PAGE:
Justin Hoenke, Teen Librarian, Cape May County Library writes:
Michael, Thanks for the post about our Games on Tour event…I’ve got a follow up for you…Videos!What I really love about these videos are the wide range of ages playing these games…a three year old against a 60 year old? Sure, why not… And even better…it’s all taking place at the library.
Justin Hoenke writes:
I’m the teen librarian at the Cape May County Library here in Cape May Court House, NJ.
I put together a “video games on tour at the library” event at our library that’s going on this week and so far it’s been really successful. We’ve had people of all ages coming out to test games at the library…it has been great!
Here are some photos!
Via ALA Direct:
“Gaming is storytelling for teenagers,” said Julie Scordato, a teen-services specialist for Columbus’ libraries. “You get to mingle, play and talk, and you get to really know them. Then when you suggest a book, they listen.”
The American Library Association considers Columbus’ system one of the top innovators in electronic amusement and has invited Scordato to join a panel to develop guidelines on how best to use video games in libraries.
The association also plans to study how video games affect literacy and problem-solving skills, using a $1 million grant from the Verizon Foundation.
Only 6 percent of U.S. libraries had programs that used game consoles from Nintendo, Sony or Microsoft as of April 2007, according to a study by the Library Game Lab of Syracuse University. However, industry experts suspect the number has grown.
Some parents remain skeptical of libraries’ providing video games that don’t focus on math or reading.
“Reading and entertainment seem to be at odds with each other,” said Kevin King, a father of three children in Upper Arlington. “We struggle with the kids wanting more and more game time at home. If they’re at the library, that’s another distraction.”
I subscribe to Governing magazine electronically and usually read it shortly after the monthly is released. If you are not familiar with the magazine, it is probably the best publication currently out that addresses the most crucial issues facing state and local government. The June issue featured an article entitled Revolution in the Stacks: to appeal to a new generation some libraries are positioning themselves as places to create content, by Christopher Swope; pshew, but that is one long Library 2.0 subtitle.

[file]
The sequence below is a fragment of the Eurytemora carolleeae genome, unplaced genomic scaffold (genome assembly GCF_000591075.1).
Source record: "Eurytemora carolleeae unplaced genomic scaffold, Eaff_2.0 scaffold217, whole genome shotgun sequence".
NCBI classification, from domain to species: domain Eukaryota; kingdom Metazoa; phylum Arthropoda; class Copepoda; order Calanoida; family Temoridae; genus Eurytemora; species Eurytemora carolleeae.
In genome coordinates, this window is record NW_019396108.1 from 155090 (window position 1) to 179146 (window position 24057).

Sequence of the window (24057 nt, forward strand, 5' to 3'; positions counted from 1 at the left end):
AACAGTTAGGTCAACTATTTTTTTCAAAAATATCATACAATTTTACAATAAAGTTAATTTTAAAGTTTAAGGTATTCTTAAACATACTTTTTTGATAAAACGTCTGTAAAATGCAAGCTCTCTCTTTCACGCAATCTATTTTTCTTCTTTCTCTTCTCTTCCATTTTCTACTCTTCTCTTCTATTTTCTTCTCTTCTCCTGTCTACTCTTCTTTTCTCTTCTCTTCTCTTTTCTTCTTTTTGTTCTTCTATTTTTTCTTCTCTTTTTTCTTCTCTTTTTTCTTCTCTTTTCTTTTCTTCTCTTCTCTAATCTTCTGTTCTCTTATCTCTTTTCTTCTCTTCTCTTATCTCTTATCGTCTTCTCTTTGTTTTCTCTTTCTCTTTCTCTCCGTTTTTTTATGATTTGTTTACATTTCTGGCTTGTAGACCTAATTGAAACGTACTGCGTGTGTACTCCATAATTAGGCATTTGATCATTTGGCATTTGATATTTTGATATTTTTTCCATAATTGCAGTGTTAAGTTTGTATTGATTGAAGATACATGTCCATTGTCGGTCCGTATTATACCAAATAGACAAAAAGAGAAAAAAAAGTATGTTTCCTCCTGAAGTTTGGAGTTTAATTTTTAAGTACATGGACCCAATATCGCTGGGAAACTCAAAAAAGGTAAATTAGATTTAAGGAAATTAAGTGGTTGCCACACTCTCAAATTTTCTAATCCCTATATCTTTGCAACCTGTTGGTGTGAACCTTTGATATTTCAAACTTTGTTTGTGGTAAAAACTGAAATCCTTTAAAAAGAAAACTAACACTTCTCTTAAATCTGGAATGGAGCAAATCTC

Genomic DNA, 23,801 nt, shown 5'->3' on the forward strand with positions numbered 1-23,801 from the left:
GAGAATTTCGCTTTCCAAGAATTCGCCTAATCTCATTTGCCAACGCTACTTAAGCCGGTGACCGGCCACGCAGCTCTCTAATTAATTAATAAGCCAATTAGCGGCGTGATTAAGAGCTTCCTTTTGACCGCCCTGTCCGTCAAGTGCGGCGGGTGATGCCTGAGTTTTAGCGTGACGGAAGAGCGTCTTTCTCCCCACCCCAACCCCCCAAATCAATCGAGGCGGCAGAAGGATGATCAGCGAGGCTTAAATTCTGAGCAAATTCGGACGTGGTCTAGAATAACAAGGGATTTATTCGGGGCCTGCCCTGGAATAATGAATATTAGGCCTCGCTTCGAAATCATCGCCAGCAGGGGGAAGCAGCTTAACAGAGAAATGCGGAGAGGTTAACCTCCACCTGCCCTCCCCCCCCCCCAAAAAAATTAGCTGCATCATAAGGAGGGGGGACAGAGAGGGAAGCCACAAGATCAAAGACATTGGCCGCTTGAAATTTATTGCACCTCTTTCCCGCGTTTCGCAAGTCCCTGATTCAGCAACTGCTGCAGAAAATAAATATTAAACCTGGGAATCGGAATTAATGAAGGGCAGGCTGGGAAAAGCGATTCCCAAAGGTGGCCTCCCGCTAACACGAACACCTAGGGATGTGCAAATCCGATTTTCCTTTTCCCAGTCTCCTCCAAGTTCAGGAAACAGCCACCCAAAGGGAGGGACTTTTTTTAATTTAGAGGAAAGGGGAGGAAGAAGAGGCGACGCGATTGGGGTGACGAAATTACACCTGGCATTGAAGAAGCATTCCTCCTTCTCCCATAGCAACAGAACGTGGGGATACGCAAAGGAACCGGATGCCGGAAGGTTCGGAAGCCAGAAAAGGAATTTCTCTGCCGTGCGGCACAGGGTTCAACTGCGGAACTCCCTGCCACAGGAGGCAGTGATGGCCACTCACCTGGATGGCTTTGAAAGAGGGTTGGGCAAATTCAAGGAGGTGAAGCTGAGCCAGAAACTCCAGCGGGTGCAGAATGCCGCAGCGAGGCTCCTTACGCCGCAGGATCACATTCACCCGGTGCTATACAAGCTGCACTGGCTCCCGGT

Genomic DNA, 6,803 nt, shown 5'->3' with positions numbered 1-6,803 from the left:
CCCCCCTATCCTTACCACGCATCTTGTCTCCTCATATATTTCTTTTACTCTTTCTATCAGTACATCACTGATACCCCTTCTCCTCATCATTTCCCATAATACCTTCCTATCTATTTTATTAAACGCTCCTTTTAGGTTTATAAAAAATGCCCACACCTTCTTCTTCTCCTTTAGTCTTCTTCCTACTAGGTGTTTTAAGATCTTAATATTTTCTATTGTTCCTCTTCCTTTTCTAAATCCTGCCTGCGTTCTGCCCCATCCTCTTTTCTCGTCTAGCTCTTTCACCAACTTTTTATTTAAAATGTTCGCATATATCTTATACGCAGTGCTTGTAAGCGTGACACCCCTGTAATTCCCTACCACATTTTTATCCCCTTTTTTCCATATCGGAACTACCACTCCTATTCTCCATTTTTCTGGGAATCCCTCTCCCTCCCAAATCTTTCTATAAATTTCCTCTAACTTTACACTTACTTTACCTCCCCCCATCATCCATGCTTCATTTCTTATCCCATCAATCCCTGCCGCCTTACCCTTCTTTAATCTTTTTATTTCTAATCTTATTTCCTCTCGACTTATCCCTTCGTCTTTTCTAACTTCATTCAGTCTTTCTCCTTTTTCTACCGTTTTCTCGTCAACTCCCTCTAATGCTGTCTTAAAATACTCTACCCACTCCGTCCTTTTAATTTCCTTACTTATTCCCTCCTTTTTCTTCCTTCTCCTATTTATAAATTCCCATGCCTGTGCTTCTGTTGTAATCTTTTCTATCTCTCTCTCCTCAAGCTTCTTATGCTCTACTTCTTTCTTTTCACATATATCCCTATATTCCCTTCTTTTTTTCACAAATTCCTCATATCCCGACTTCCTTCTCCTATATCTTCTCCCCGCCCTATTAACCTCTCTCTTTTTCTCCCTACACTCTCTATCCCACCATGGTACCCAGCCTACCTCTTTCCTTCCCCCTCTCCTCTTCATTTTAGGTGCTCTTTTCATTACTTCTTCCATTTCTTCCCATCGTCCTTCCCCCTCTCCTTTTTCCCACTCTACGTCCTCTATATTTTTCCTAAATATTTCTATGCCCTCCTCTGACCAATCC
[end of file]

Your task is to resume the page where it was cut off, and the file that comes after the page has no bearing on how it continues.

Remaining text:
Every new generation of librarians feel they are on the most cutting side of service. Many have yet to fund change so they fail to understand why institutional change can be slow. They have yet to learn that a measured response is much better than being a leader of the pack. They are frequently not held responsible when change is not successful so they risk nothing.
I salute the leaders of the pack. They get us thinking in new ways. Thank goodness for DOK, PLCMC, Georgia Tech, HCPL, Darien, etc. But I would agree that all libraries do not have to live at the bleeding edge of innovation. I urge those folks to follow the innovators and implement change when the time is right.
Here’s the link to Governing: http://www.governing.com/articles/0806libraries.htm
I have seen a lot of change in 30 years as a practicing librarian. Most of what gets passed off as new customer service ideas is just old ideas repackaged as new.